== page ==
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177135 Income and environmental factors predicting weekly minutes of moderate physical activity among Hawaii residents
Monday, October 27, 2008
Individuals in lower socio-economic groups are less likely to meet exercise recommendations (i.e., 5+days of 30+minutes of moderate physical activity per week) and are more likely to live in unsafe neighborhoods where few people exercise. This study examined how income and environmental factors were related to weekly minutes (m) of moderate physical activity (PA) among Hawaii residents.
Cross-sectional telephone surveys were conducted in 2007 with 3607 adults. Participants were asked a subset of 13 questions about neighborhood supportiveness for PA. Questions were dichotomized and grouped into facilities and resources, safety, social norms and appearance. After deleting participants with missing data, the sample size was 1510. PA was truncated at 240m per week and a stepwise linear regression model was tested with demographic and environmental variables.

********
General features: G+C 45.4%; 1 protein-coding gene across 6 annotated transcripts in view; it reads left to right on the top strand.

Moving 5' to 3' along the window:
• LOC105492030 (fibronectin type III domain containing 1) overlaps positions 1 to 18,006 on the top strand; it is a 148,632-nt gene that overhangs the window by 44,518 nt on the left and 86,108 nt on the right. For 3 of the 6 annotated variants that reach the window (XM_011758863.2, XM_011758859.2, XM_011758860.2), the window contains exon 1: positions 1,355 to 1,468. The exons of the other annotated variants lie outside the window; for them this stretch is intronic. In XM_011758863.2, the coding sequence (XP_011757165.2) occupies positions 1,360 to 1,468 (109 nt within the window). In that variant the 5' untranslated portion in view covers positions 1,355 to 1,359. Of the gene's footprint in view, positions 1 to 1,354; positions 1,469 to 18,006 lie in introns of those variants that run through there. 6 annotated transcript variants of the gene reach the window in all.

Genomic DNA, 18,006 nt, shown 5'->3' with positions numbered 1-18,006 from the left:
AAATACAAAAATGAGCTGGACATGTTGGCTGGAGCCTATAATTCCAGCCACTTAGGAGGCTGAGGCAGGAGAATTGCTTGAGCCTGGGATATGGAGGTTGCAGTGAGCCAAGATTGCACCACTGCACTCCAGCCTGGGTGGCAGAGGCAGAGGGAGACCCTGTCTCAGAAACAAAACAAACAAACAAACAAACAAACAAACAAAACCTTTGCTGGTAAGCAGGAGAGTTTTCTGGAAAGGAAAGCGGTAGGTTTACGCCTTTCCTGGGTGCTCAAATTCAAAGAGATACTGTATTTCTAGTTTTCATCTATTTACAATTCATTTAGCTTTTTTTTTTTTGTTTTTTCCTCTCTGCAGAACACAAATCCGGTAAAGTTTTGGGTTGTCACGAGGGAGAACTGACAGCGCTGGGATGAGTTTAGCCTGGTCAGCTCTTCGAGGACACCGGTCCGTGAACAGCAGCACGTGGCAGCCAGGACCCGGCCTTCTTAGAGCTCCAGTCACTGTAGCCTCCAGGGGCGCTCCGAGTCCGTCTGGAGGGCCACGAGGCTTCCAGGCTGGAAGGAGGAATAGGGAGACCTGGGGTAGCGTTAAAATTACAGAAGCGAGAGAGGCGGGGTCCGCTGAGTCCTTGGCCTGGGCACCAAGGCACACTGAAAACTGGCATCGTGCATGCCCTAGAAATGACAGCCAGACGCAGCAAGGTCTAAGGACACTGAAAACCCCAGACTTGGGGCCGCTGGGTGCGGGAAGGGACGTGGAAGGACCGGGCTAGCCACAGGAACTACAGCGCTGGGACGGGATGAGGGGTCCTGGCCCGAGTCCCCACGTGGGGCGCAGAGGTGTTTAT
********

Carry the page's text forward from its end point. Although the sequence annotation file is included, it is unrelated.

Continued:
The majority of participants were female (65%), married (60.7%), age 35-54 (40.3%), and had completed some college or more (55.1%). Minutes of PA increased by income category and neighborhood social norms were highest for the top two income categories. Safety was significantly greater in the highest income group (p<0.05) than the lowest three, but did not predict PA minutes. Income and social norms were significant predictors for minutes of moderate PA per week, F(2,1489)=10.262, p< 0.001. Other environmental and demographic variables were non-significant.
This study indicated that higher incomes and more social norms for exercise were both related to more weekly minutes of moderate PA. Future PA interventions could target lower income groups and focus on improving social norms for exercise.
Keywords: Physical Activity, Social Inequalities
Presenting author's disclosure statement:
Qualified on the content I am responsible for because: I am the graduate research assistant working on this project.
I agree to comply with the American Public Health Association Conflict of Interest and Commercial Support Guidelines, and to disclose to the participants any off-label or experimental uses of a commercial product or service discussed in my presentation.
See more of: Promoting Physical Activity Through Health Education
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